Nearly a quarter (23 per cent) of young people aged 25 and under do not think they will ever feel financially secure, a survey has found.
Three-quarters of people in this age group generally want to earn more than their parents, but the survey showed that less than two-thirds (60 per cent) believe that they will.
Financial security is just one of several things young people are worried about, the research revealed.
Only two-thirds (66 per cent) think it is likely they will ever be able to buy their own home, with the proportion tumbling to just 37 per cent among those not in education, employment or training.
Co-op surveyed more than 5,000 young people aged up to 25.
The coronavirus pandemic resulted in a large fall in employment levels among young people due to lockdowns and a rise in the number of those who were economically inactive (not in or looking for work).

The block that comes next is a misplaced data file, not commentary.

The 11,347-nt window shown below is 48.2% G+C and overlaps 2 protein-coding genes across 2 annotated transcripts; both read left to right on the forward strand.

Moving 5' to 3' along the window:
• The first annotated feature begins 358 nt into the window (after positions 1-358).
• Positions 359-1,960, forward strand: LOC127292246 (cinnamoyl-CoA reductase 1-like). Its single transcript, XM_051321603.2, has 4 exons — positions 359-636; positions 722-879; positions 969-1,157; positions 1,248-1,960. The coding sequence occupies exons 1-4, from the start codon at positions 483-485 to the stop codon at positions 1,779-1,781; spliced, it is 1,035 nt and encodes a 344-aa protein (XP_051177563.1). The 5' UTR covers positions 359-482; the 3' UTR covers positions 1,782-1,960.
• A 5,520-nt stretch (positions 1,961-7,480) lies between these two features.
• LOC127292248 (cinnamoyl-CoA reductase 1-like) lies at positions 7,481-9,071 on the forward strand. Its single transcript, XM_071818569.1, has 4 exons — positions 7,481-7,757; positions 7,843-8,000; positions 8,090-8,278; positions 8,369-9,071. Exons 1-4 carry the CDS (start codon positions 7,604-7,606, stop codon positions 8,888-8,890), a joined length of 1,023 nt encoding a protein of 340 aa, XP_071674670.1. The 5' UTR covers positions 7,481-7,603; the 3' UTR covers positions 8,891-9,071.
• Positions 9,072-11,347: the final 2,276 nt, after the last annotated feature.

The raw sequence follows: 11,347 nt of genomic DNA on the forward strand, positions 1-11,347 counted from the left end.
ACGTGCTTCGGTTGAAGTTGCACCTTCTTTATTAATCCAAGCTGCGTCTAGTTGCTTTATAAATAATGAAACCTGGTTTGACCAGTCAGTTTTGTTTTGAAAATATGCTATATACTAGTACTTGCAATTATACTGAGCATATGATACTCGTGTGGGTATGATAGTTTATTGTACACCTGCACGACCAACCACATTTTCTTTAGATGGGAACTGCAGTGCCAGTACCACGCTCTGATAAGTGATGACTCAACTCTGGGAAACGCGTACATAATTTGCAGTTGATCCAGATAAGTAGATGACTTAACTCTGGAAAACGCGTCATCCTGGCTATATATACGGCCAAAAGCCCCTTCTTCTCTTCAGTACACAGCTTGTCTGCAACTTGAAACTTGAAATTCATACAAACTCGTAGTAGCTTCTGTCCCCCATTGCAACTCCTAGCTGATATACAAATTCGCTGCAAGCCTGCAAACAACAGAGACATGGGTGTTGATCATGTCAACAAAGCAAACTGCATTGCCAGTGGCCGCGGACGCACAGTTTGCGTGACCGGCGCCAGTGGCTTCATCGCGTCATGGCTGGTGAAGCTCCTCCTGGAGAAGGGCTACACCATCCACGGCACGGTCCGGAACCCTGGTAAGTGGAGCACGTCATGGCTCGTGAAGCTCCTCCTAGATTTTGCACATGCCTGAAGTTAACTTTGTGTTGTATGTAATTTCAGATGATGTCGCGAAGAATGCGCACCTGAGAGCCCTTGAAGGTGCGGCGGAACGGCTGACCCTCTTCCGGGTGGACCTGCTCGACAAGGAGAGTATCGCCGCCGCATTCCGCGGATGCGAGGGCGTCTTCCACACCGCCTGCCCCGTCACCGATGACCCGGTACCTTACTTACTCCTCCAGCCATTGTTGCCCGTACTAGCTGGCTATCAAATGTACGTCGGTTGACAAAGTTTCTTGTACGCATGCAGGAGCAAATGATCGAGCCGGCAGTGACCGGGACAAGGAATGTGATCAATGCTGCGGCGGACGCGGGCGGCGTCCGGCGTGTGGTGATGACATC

Although the unemployment rate has since fallen below pre-pandemic levels, the number of young people in employment and the number who are economically inactive remains above those levels, according to the research paper published in the House of Commons Library.
Steve Mirrells, Co-op group chief executive, said a significant number of young people feel that financial security and buying their own property is out of their reach.
“Sadly, the disparities are even greater for those currently out of employment, education or training,” he added.
“It is vital that decision-makers take note of this and combine the lived experience of young people with subject matter knowledge from experts to develop tangible solutions that will actually make a difference to young people’s lives.”
Additional reporting by PA